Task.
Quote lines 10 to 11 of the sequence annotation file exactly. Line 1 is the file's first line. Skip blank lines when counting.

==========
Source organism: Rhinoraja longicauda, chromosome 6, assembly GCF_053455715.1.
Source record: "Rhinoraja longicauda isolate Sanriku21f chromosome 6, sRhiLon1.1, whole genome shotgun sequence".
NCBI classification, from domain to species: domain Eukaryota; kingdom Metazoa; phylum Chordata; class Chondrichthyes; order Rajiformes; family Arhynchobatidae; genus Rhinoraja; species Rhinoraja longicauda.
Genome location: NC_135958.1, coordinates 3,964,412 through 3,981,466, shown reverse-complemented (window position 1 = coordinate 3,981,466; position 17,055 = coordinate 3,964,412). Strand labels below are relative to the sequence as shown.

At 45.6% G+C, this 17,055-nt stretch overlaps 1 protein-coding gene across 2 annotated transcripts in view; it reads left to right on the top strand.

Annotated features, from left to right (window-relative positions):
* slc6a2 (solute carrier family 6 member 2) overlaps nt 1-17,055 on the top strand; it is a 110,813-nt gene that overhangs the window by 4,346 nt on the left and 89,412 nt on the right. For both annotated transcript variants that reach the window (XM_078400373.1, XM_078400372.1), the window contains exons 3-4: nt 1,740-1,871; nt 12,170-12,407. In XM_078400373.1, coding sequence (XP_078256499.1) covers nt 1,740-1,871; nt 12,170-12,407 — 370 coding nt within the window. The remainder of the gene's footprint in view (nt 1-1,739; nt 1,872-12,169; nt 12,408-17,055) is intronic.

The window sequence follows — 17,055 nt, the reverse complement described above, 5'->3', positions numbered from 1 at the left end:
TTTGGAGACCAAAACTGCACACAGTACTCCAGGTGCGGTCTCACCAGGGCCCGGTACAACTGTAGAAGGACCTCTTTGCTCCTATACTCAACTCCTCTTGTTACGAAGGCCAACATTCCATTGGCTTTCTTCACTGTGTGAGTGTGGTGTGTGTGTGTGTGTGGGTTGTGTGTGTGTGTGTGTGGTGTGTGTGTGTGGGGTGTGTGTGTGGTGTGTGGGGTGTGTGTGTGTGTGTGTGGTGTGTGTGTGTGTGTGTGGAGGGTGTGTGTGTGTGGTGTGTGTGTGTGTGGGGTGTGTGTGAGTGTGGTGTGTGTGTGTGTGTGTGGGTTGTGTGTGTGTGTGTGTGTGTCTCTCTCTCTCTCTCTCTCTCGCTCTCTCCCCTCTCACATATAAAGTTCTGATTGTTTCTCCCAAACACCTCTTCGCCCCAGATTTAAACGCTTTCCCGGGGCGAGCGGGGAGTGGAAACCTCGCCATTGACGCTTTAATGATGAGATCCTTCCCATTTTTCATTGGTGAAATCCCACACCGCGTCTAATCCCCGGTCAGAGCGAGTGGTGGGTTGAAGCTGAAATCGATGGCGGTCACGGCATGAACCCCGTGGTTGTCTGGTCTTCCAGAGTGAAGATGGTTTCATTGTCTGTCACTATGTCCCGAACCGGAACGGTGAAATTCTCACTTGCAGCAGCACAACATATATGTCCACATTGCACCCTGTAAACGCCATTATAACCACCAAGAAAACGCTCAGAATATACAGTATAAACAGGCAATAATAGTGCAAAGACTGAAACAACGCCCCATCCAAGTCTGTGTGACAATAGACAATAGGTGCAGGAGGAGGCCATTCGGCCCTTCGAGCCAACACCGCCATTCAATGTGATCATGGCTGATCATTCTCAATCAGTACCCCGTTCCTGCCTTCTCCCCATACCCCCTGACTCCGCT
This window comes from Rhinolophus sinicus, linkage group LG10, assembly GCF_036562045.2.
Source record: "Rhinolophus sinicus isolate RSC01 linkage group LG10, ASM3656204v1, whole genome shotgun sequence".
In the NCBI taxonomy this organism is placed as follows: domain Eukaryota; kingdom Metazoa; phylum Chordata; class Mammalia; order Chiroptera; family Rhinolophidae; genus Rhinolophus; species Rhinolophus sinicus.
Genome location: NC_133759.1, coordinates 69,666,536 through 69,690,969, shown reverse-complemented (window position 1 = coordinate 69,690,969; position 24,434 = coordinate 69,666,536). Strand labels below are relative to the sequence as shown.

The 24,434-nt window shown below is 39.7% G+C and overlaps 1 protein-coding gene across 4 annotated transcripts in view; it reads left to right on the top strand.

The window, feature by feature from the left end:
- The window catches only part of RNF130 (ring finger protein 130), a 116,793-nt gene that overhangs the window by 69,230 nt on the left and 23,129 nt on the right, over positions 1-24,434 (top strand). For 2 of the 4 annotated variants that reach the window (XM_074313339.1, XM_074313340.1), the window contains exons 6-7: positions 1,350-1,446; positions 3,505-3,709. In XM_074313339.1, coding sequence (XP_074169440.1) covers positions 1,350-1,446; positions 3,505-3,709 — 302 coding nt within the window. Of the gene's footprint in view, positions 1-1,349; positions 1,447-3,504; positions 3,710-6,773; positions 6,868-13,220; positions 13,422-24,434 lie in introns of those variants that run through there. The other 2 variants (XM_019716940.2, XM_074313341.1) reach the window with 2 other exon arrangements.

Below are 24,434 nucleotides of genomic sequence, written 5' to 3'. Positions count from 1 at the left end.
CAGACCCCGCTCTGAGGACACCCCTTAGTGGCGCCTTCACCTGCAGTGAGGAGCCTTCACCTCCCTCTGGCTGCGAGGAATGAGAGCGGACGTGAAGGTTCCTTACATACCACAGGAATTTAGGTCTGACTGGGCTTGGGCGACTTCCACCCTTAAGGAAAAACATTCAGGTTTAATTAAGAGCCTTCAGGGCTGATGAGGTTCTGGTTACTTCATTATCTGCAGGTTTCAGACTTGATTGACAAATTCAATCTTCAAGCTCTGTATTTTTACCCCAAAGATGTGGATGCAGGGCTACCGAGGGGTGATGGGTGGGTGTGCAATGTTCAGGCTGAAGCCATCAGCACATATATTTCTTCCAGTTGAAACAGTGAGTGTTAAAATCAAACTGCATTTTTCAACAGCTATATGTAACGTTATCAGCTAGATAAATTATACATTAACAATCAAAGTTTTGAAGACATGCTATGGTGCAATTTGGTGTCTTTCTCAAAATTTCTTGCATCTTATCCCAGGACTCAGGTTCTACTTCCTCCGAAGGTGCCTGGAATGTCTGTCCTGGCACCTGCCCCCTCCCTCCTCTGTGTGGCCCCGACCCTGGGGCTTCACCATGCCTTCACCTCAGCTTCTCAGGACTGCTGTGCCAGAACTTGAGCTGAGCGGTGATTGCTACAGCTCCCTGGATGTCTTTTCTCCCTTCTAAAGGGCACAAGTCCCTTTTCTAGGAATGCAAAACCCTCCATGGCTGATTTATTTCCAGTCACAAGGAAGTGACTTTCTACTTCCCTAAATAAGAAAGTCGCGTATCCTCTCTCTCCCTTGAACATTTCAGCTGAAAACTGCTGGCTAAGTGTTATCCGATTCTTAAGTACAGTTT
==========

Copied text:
This window comes from Rhinolophus sinicus, linkage group LG10, assembly GCF_036562045.2.
Source record: "Rhinolophus sinicus isolate RSC01 linkage group LG10, ASM3656204v1, whole genome shotgun sequence".